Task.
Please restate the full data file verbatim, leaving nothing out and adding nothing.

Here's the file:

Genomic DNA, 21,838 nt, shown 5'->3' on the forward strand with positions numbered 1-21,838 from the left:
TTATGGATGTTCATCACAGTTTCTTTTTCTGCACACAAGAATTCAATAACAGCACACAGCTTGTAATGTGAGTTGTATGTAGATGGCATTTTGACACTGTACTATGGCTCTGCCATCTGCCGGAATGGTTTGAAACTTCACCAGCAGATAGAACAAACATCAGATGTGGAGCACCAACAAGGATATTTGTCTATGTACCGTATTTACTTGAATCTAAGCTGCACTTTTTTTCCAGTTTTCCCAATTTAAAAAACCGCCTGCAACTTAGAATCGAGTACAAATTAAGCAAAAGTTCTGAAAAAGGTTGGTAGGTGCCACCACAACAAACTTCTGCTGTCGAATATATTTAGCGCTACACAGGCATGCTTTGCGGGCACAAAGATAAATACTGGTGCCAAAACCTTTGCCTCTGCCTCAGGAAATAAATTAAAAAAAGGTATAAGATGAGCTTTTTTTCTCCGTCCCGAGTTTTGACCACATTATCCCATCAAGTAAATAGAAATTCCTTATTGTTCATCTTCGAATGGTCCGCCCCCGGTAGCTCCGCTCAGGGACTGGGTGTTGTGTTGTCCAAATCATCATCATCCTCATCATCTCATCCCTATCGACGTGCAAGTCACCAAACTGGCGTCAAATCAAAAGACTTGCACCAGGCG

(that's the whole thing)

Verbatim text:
Genomic DNA, 21,838 nt, shown 5'->3' on the forward strand with positions numbered 1-21,838 from the left:
TTATGGATGTTCATCACAGTTTCTTTTTCTGCACACAAGAATTCAATAACAGCACACAGCTTGTAATGTGAGTTGTATGTAGATGGCATTTTGACACTGTACTATGGCTCTGCCATCTGCCGGAATGGTTTGAAACTTCACCAGCAGATAGAACAAACATCAGATGTGGAGCACCAACAAGGATATTTGTCTATGTACCGTATTTACTTGAATCTAAGCTGCACTTTTTTTCCAGTTTTCCCAATTTAAAAAACCGCCTGCAACTTAGAATCGAGTACAAATTAAGCAAAAGTTCTGAAAAAGGTTGGTAGGTGCCACCACAACAAACTTCTGCTGTCGAATATATTTAGCGCTACACAGGCATGCTTTGCGGGCACAAAGATAAATACTGGTGCCAAAACCTTTGCCTCTGCCTCAGGAAATAAATTAAAAAAAGGTATAAGATGAGCTTTTTTTCTCCGTCCCGAGTTTTGACCACATTATCCCATCAAGTAAATAGAAATTCCTTATTGTTCATCTTCGAATGGTCCGCCCCCGGTAGCTCCGCTCAGGGACTGGGTGTTGTGTTGTCCAAATCATCATCATCCTCATCATCTCATCCCTATCGACGTGCAAGTCACCAAACTGGCGTCAAATCAAAAGACTTGCACCAGGCG